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J Clin Bioinforma. 2011 Oct 3;1:26. doi: 10.1186/2043-9113-1-26.

Technical phosphoproteomic and bioinformatic tools useful in cancer research.

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Centro de Investigación i+12 del Hospital Universitario 12 de Octubre, Avda de Córdoba s/n Madrid, 28041, Spain.
Centro de Biología Molecular "Severo Ochoa" (CSIC-UAM) Campus de Cantoblanco, c/Nicolás Cabrera, 1, 28049 Madrid, Spain.
Biomol-Informatics, S.L., Parque Científico de Madrid, Campus de Cantoblanco, c/Faraday 7, 28049 Madrid, Spain.
Servicio de Hematología Hospital QUIRÓN, Madrid, Diego de Velázquez 1 28223, Pozuelo Madrid Spain.
Servicio de Digestivo, Hospital Universitario 12 Octubre, Avda de Córdoba s/n Madrid, 28041, Spain.
Contributed equally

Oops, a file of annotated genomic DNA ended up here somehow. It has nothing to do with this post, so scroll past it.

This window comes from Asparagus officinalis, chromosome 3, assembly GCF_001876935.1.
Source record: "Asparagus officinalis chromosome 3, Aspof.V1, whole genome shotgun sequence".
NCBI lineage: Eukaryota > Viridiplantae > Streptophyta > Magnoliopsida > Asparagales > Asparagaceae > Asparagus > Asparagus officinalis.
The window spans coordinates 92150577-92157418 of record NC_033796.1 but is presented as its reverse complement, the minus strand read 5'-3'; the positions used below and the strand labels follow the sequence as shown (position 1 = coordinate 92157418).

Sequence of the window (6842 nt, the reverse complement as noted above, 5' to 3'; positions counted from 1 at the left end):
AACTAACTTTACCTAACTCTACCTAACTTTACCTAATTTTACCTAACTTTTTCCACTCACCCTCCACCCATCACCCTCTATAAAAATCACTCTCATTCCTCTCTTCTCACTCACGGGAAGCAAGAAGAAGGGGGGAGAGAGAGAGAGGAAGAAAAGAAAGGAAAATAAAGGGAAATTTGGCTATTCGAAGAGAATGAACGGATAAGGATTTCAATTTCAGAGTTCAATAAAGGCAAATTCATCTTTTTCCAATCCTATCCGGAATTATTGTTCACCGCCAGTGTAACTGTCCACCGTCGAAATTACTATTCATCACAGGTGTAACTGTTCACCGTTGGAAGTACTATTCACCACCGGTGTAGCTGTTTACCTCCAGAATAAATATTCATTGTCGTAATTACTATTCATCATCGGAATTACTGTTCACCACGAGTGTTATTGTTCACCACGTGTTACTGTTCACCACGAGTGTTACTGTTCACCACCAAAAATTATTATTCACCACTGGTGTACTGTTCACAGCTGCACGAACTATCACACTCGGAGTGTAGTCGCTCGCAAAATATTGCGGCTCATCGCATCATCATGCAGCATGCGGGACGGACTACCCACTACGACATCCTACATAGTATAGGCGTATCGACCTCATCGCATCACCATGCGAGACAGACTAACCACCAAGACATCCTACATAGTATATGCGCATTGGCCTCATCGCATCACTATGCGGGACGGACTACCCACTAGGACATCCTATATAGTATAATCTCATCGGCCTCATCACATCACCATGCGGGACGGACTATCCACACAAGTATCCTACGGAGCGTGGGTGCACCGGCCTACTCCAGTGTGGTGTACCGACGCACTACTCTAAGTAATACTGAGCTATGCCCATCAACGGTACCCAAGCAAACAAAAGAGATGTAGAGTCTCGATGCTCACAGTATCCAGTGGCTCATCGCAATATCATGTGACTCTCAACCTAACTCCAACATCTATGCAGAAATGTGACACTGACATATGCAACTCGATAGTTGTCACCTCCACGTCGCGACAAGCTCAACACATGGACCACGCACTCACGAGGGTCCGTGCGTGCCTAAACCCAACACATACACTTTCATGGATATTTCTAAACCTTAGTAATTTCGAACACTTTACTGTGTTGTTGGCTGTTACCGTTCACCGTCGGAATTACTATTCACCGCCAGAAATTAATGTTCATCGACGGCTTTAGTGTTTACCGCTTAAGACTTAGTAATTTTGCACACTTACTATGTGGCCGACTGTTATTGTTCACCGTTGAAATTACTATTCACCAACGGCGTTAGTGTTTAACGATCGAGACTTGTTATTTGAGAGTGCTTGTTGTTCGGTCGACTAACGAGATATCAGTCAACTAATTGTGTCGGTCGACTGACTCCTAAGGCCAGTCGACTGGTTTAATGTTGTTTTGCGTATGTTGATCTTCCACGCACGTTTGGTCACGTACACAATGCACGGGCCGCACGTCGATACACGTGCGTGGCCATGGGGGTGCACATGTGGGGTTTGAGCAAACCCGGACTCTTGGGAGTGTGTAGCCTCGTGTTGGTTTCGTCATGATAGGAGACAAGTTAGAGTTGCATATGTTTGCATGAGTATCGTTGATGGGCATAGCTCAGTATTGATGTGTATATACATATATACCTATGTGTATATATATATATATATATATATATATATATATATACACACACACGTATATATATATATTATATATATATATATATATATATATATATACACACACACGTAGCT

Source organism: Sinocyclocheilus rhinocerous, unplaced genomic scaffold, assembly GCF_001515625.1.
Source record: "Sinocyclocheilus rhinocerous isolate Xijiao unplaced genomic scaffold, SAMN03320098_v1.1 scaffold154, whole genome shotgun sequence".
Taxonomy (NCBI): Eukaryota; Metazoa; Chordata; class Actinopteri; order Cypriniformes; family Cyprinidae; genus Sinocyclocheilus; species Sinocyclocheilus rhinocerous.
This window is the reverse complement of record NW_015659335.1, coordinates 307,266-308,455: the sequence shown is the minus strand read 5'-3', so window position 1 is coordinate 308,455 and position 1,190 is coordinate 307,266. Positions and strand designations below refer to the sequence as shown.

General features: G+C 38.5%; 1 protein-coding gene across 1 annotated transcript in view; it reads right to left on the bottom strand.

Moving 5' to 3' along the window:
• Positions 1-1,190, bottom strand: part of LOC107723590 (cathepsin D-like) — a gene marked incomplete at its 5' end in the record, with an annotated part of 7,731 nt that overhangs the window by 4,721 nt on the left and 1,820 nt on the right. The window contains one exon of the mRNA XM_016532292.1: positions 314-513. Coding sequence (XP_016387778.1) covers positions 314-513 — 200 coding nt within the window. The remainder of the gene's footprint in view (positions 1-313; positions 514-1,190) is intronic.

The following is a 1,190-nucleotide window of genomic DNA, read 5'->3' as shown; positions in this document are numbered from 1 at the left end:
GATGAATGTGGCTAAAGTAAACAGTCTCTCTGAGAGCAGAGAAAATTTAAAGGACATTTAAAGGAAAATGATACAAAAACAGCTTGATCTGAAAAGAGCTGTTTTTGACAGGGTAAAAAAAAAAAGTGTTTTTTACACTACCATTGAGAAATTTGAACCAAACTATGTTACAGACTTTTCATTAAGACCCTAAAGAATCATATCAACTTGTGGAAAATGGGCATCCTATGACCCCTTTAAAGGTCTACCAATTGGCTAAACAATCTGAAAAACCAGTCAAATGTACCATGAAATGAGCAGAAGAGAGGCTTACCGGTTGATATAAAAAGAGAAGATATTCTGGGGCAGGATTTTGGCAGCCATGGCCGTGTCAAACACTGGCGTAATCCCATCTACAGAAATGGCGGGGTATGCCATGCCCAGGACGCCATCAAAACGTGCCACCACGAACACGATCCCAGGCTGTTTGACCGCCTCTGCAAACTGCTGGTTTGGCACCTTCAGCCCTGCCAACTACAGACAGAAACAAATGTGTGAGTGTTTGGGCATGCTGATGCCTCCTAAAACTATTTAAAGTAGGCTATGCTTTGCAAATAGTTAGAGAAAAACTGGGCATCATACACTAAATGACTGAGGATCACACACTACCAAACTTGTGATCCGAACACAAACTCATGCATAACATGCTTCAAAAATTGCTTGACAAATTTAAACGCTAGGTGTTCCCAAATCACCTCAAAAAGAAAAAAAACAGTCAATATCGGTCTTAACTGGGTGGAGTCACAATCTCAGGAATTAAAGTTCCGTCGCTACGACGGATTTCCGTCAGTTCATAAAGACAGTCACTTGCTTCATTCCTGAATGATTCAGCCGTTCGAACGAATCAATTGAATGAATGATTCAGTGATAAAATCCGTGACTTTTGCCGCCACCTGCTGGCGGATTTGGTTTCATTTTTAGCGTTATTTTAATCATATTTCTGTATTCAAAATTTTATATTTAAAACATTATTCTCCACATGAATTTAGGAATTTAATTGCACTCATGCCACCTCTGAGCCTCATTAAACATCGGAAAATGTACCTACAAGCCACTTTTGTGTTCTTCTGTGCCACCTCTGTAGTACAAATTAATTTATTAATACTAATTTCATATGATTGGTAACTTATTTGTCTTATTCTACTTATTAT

Reversible protein phosphorylation is one of the most important forms of cellular regulation. Thus, phosphoproteomic analysis of protein phosphorylation in cells is a powerful tool to evaluate cell functional status. The importance of protein kinase-regulated signal transduction pathways in human cancer has led to the development of drugs that inhibit protein kinases at the apex or intermediary levels of these pathways. Phosphoproteomic analysis of these signalling pathways will provide important insights for operation and connectivity of these pathways to facilitate identification of the best targets for cancer therapies. Enrichment of phosphorylated proteins or peptides from tissue or bodily fluid samples is required. The application of technologies such as phosphoenrichments, mass spectrometry (MS) coupled to bioinformatics tools is crucial for the identification and quantification of protein phosphorylation sites for advancing in such relevant clinical research. A combination of different phosphopeptide enrichments, quantitative techniques and bioinformatic tools is necessary to achieve good phospho-regulation data and good structural analysis of protein studies. The current and most useful proteomics and bioinformatics techniques will be explained with research examples. Our aim in this article is to be helpful for cancer research via detailing proteomics and bioinformatic tools.

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